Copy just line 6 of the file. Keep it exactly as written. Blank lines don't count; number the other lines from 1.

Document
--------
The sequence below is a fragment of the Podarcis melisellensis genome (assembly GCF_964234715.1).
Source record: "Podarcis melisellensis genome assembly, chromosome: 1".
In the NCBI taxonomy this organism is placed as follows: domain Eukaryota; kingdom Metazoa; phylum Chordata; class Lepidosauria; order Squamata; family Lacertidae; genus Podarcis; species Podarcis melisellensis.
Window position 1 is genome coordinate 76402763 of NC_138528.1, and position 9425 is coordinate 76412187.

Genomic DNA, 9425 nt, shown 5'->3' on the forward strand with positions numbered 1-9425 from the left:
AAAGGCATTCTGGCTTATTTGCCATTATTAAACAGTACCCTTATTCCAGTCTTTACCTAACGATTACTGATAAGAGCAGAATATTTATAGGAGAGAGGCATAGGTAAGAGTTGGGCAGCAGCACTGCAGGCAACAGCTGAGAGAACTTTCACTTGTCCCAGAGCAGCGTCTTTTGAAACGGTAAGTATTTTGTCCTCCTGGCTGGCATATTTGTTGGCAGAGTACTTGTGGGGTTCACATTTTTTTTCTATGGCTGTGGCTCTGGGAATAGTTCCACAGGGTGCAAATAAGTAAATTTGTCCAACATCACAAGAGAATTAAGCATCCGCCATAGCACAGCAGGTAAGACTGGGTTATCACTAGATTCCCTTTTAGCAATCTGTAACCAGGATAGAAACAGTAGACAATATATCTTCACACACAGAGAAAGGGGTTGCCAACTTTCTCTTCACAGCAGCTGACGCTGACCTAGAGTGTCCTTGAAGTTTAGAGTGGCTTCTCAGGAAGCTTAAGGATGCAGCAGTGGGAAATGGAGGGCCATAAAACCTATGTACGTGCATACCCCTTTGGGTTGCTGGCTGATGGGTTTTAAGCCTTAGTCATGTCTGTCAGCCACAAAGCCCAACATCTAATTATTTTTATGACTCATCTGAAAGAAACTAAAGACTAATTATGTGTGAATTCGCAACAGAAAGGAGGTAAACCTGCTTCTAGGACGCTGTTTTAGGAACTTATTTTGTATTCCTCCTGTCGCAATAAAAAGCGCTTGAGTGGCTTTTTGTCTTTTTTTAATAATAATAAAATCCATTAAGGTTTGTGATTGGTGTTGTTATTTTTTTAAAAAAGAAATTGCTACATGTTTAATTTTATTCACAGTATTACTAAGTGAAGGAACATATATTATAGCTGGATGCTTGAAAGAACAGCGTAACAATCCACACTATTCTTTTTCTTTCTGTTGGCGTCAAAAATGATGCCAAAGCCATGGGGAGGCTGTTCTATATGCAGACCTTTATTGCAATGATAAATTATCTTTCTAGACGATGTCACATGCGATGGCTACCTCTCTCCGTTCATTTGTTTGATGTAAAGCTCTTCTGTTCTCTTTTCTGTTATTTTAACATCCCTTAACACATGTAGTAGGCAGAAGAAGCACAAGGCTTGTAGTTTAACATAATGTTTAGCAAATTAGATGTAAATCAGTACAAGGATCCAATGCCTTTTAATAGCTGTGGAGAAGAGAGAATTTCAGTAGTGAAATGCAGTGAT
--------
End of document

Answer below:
AAAGGCATTCTGGCTTATTTGCCATTATTAAACAGTACCCTTATTCCAGTCTTTACCTAACGATTACTGATAAGAGCAGAATATTTATAGGAGAGAGGCATAGGTAAGAGTTGGGCAGCAGCACTGCAGGCAACAGCTGAGAGAACTTTCACTTGTCCCAGAGCAGCGTCTTTTGAAACGGTAAGTATTTTGTCCTCCTGGCTGGCATATTTGTTGGCAGAGTACTTGTGGGGTTCACATTTTTTTTCTATGGCTGTGGCTCTGGGAATAGTTCCACAGGGTGCAAATAAGTAAATTTGTCCAACATCACAAGAGAATTAAGCATCCGCCATAGCACAGCAGGTAAGACTGGGTTATCACTAGATTCCCTTTTAGCAATCTGTAACCAGGATAGAAACAGTAGACAATATATCTTCACACACAGAGAAAGGGGTTGCCAACTTTCTCTTCACAGCAGCTGACGCTGACCTAGAGTGTCCTTGAAGTTTAGAGTGGCTTCTCAGGAAGCTTAAGGATGCAGCAGTGGGAAATGGAGGGCCATAAAACCTATGTACGTGCATACCCCTTTGGGTTGCTGGCTGATGGGTTTTAAGCCTTAGTCATGTCTGTCAGCCACAAAGCCCAACATCTAATTATTTTTATGACTCATCTGAAAGAAACTAAAGACTAATTATGTGTGAATTCGCAACAGAAAGGAGGTAAACCTGCTTCTAGGACGCTGTTTTAGGAACTTATTTTGTATTCCTCCTGTCGCAATAAAAAGCGCTTGAGTGGCTTTTTGTCTTTTTTTAATAATAATAAAATCCATTAAGGTTTGTGATTGGTGTTGTTATTTTTTTAAAAAAGAAATTGCTACATGTTTAATTTTATTCACAGTATTACTAAGTGAAGGAACATATATTATAGCTGGATGCTTGAAAGAACAGCGTAACAATCCACACTATTCTTTTTCTTTCTGTTGGCGTCAAAAATGATGCCAAAGCCATGGGGAGGCTGTTCTATATGCAGACCTTTATTGCAATGATAAATTATCTTTCTAGACGATGTCACATGCGATGGCTACCTCTCTCCGTTCATTTGTTTGATGTAAAGCTCTTCTGTTCTCTTTTCTGTTATTTTAACATCCCTTAACACATGTAGTAGGCAGAAGAAGCACAAGGCTTGTAGTTTAACATAATGTTTAGCAAATTAGATGTAAATCAGTACAAGGATCCAATGCCTTTTAATAGCTGTGGAGAAGAGAGAATTTCAGTAGTGAAATGCAGTGAT